Miranda: Remember those kids who said they wanted to be doctors since they were 5? Well, they have it easy on the path to a career. The rest of us are left to wonder if we’ll every find a calling and if we can provide for ourselves by following our dreams. Picking a career or college major is one of the biggest decisions we will make as young adults because it defines what jobs we will be eligible for later on. If you leave high school without any idea of what you want to do, I suggest going to a community college or trade school first.
Now on to the matter of choosing. Think about your average day of high school. Which classes do you look forward to? That’s where you should focus. Try to avoid the pressure to go into engineering or medicine if you hate math and science. Those aren’t the only jobs available, so try to find something that interests you that is still a lucrative career.
If you have a couple areas of interest or you’re totally lost on a choice of majors, people can help. Get to know your school’s guidance counselor. He or she can help you narrow choices for majors and relieve general stress about college. Once you’ve been admitted and chosen a college, you will be given an adviser to guide you through class choices and answer questions.
The most important thing about choosing a career is making sure it’s something you love. Don’t ever pursue something just because you think it will be “easy.” Where you end up may not be your first choice, but we live in a world that is constantly changing, and jobs that used to be sure-fire are now disappearing. Making money to be self-sufficient is crucial, but don’t be pressured into a career or a major just to pay the bills. Many different careers and areas of study have jobs available right now. It seems daunting, but with a little research and flexibility it is possible.
Dr. Wes: Ah, the generational differences in how we see the world of work at 49 and 17. Miranda wants you to be happy and fulfilled, and all I do is grumble about paychecks. Ideally, you do need to find that balance she’s suggesting between loving your career and supporting your future family. The problem is that many jobs aren’t all that lovable. For example, you might adore being a doctor, but the day-to-day grind of seeing patients while trying to run an office may get to you. Driving a truck actually sounds pretty fun to me (and the industry desperately needs drivers right now), but being away from home for many long over-the-road hours doesn’t. I see a lot of people who went into careers with great faith in their choice, finding out later that the job isn’t what they expected.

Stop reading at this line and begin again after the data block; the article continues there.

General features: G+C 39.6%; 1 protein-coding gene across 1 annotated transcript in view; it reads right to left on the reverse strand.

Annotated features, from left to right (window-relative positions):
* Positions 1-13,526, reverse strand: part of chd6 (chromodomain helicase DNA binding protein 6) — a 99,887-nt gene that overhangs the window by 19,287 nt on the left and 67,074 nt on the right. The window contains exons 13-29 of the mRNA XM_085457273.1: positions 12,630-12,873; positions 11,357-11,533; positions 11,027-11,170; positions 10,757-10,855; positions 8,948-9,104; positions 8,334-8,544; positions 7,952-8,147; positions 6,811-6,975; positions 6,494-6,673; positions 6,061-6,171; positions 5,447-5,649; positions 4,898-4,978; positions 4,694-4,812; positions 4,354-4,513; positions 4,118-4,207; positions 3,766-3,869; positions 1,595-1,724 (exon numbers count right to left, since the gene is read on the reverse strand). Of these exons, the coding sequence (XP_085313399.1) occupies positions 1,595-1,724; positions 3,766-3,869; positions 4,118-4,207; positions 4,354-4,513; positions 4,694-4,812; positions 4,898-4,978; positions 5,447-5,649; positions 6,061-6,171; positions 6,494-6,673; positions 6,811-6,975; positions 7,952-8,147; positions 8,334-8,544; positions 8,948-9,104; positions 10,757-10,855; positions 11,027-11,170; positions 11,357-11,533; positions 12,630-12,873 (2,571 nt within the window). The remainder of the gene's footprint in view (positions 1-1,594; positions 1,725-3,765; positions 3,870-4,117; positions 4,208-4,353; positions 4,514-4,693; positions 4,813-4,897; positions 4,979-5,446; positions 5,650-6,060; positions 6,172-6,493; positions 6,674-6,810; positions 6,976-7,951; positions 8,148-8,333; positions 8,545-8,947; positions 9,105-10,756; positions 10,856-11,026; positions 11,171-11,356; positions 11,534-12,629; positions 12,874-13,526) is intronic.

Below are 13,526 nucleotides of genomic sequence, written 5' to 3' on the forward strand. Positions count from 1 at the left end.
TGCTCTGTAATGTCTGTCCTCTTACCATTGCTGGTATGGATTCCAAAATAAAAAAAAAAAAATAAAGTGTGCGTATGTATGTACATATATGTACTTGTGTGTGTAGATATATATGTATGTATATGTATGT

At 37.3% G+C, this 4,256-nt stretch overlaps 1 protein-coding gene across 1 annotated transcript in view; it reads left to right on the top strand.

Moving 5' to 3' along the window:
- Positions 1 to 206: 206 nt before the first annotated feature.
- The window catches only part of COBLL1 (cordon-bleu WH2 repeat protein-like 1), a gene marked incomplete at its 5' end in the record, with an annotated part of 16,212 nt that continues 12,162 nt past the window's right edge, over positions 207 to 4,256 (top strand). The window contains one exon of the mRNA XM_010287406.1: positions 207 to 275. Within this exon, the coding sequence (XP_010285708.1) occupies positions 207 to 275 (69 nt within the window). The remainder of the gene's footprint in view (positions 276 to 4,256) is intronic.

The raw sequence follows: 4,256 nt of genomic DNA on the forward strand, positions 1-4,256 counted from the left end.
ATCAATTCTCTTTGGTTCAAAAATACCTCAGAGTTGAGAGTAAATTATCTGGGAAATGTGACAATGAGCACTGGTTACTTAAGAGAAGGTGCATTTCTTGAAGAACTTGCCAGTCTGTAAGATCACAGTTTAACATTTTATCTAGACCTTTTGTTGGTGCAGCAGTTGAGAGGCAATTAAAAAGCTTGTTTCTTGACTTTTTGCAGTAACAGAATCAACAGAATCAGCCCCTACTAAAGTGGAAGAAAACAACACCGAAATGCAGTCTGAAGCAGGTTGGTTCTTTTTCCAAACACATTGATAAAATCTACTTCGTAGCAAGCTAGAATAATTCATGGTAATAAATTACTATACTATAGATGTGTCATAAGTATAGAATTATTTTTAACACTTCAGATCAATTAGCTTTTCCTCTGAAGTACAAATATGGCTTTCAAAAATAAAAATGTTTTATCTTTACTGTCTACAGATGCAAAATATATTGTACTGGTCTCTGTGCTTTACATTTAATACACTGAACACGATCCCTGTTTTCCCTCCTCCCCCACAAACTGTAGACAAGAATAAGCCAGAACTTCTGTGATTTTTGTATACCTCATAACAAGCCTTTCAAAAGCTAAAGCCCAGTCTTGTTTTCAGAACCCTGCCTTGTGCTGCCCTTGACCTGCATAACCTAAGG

At the other end of the spectrum I see a lot of kids who, just as Miranda proposes, are kind of floating freely from high school into college, trade school, or, worst of all, nothing, without aim or purpose. Then they pick something that’s unlikely to land a paycheck. I won’t pick on any specific majors, but there are a bunch of them. That’s OK if you’re independently wealthy, as most Americans who attended college 100 years ago were. Today, college is incredibly expensive, so it has to lead to employment to be practical.
I recently told a high school careers class that the best thing they could do that very day to advance their careers was get on Google and type in “U.S. Department of Labor,” then add whatever job they were interested in. It takes you straight to a very accurate database of careers, along with highly detailed information about salary, required education, and, best of all, projected employment. Hint: You’ll find engineering, medical fields like nursing, and trades like heating and air conditioning are high-growth industries. Also, if you’re going into an area in which you may eventually need to run your own business (like psychology, law, hair styling or medicine), consider at least a minor in business.
Jobs are scarce, but working hard at a well-thought-out career plan is your best hedge against unemployment.
Next week: A reader tries to avoid becoming a make-out buddy.